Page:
The AIC's Drug Use Monitoring in Australia (DUMA) program monitors illicit drug use among police detainees in several sites across Australia on a quarterly basis. DUMA provides a reasonable and independent indicator of drug related crime within these locations. Two methods are used to obtain this information: questionnaire and urine sample. As an ongoing monitoring system, DUMA enables law enforcement agencies to track long term changes in drugs and crime. By 2006 nine sites were being monitored: East Perth in Western Australia, Southport and Brisbane City in Queensland, Bankstown and Parramatta in New South Wales, Adelaide City and Elizabeth in South Australia, Darwin in the Northern Territory and Footscray in Victoria. Brisbane City, Adelaide City and Elizabeth began participating in 2002, and Darwin and Footscray in 2006.

Data are collected quarterly and presented in the following figures as annual averages. Data are presented for males only, as they represent the majority (84%) of police detainees in the DUMA collection.

The percentage of police detainees testing positive to methylamphetamine (speed), cocaine, cannabis and heroin differed across the nine sites.

Source: Reference 20

Figure 61 : Adult male police detainees testing positive to methylamphetamine, 1999-2006 (percent)

  • Methylamphetamine use increased at all long term sites between 1999 and 2003 before decreasing again over the next three years. The exceptions were Bankstown and Parramatta where the initial decrease was followed by another increase in 2006.
  • East Perth continues to be the site with the highest percentage of detainees testing positive to methylamphetamine. The Sydney sites have the lowest use.
  • Methylamphetamine use at the South Australian sites decreased in 2006 after a relatively steady period, while in Brisbane an initial increase was followed by a decrease.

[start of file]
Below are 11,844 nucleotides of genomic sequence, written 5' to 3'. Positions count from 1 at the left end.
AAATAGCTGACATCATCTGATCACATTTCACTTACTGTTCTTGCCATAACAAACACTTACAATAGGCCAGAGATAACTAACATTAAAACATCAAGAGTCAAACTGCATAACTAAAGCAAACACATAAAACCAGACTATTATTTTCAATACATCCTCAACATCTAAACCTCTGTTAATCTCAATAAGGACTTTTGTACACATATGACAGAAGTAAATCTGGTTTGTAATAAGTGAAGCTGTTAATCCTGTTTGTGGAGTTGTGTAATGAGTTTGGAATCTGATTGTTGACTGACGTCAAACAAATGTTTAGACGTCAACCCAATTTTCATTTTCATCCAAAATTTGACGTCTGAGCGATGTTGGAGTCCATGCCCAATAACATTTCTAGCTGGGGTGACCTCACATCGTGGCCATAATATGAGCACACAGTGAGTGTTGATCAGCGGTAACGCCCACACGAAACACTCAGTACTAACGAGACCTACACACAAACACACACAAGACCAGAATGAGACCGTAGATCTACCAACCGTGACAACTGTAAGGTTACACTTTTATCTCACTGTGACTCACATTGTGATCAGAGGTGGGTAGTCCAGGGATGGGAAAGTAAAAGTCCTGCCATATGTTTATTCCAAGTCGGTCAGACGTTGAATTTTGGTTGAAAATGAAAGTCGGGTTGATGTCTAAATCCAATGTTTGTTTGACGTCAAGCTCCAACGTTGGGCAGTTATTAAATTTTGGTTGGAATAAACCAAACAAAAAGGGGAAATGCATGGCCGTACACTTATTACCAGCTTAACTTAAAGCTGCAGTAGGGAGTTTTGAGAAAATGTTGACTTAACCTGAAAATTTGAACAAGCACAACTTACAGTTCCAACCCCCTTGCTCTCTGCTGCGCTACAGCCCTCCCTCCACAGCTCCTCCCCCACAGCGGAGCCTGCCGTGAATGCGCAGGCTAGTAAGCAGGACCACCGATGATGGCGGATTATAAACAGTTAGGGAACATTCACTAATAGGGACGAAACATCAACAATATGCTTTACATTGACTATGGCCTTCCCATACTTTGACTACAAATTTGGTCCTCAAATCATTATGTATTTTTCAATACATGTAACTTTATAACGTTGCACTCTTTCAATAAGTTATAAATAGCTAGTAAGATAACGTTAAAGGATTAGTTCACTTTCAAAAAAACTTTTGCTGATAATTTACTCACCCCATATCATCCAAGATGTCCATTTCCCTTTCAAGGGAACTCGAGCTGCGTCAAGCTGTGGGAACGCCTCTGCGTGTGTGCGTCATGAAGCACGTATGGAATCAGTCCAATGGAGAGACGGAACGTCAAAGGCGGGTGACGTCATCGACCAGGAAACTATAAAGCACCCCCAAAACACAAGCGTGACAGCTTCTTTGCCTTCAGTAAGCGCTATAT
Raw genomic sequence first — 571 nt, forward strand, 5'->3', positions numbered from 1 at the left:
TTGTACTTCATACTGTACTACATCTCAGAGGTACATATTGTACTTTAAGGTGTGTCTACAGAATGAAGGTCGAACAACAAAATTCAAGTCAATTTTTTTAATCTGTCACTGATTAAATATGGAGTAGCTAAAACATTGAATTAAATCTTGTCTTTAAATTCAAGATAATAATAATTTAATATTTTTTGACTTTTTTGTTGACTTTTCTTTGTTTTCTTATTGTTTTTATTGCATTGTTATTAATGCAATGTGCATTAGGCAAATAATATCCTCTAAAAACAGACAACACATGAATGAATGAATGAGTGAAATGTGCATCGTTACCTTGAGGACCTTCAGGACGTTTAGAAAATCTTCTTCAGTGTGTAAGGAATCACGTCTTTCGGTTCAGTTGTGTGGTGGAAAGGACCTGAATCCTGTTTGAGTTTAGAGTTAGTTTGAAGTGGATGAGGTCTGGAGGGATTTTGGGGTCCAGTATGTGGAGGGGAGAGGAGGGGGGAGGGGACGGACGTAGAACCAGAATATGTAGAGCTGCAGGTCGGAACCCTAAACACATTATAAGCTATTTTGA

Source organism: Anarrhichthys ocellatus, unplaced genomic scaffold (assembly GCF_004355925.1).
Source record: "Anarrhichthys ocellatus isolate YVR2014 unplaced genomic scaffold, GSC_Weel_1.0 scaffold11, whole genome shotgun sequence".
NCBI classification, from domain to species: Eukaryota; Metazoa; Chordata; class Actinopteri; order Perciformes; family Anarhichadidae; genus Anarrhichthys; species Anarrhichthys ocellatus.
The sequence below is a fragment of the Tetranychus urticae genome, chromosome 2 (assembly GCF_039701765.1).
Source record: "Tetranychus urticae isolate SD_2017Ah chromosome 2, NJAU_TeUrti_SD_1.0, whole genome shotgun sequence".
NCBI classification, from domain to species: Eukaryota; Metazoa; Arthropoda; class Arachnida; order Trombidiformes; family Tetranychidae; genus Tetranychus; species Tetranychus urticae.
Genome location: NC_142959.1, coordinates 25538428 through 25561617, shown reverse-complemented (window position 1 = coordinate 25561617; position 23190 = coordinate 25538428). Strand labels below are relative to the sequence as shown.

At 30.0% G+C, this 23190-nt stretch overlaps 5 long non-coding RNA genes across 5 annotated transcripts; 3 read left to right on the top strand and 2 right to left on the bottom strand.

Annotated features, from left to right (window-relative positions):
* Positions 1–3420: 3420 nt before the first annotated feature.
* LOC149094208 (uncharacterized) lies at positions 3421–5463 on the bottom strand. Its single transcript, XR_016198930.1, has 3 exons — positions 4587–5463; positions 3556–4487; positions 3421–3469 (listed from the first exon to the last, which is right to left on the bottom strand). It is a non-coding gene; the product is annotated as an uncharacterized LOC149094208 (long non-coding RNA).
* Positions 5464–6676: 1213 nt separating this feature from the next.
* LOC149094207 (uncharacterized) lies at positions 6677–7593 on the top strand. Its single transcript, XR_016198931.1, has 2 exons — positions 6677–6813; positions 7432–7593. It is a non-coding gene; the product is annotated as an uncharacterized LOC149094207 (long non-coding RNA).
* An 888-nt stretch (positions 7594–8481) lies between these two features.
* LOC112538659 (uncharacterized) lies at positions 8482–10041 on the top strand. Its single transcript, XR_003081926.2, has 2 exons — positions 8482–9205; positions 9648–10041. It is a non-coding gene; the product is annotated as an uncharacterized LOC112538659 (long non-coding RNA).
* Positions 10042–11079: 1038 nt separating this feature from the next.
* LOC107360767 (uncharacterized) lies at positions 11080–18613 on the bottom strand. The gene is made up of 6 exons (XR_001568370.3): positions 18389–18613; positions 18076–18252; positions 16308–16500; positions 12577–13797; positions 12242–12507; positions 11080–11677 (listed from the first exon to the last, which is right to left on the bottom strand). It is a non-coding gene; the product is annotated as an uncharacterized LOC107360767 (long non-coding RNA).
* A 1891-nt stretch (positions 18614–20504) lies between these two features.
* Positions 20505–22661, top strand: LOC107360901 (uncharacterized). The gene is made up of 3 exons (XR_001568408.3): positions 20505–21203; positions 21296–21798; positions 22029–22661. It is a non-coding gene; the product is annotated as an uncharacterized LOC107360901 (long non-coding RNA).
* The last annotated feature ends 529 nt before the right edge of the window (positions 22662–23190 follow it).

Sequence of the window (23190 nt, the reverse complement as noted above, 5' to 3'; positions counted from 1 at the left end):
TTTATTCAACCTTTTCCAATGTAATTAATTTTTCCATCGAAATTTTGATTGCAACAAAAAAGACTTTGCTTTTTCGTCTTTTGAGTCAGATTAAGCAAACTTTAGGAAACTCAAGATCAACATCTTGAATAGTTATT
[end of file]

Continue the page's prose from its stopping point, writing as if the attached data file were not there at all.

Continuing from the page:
Source: Reference 20

Figure 62 : Adult male police detainees testing positive to cocaine, 1999-2006 (percent)

Note: The scale for this chart is different from that of the other three charts as the percentages involved are comparatively small

  • The proportion of detainees testing positive to cocaine is very low at all sites, and consistently higher at Bankstown and Parramatta than the other sites.
  • An increase in cocaine use at the two Sydney sites occurred in 2001, 2004 and 2006.

Source: Reference 20

Figure 63 : Adult male police detainees testing positive to cannabis, 1999-2006 (percent)

  • The percentage of detainees testing positive to cannabis in 2006 ranged from 41% (Bankstown) to 67% (Elizabeth).
  • In 2006, cannabis use was greatest at both South Australian sites and East Perth.
  • Since 2004, most sites have registered a decrease in the percentage of detainees testing positive to cannabis. The exceptions were Bankstown and Parramatta which experienced a marked increase in 2006.

Source: Reference 20

Figure 64 : Adult male police detainees testing positive to heroin, 1999-2006 (percent)

  • The two NSW sites have registered a substantial decline in the percentage of detainees testing positive to heroin since 2001. A slight increase occurred in the subsequent year although use decreased again in 2006, particularly at Bankstown.
  • The percentage of detainees testing positive to heroin at East Perth has declined steadily since 1999.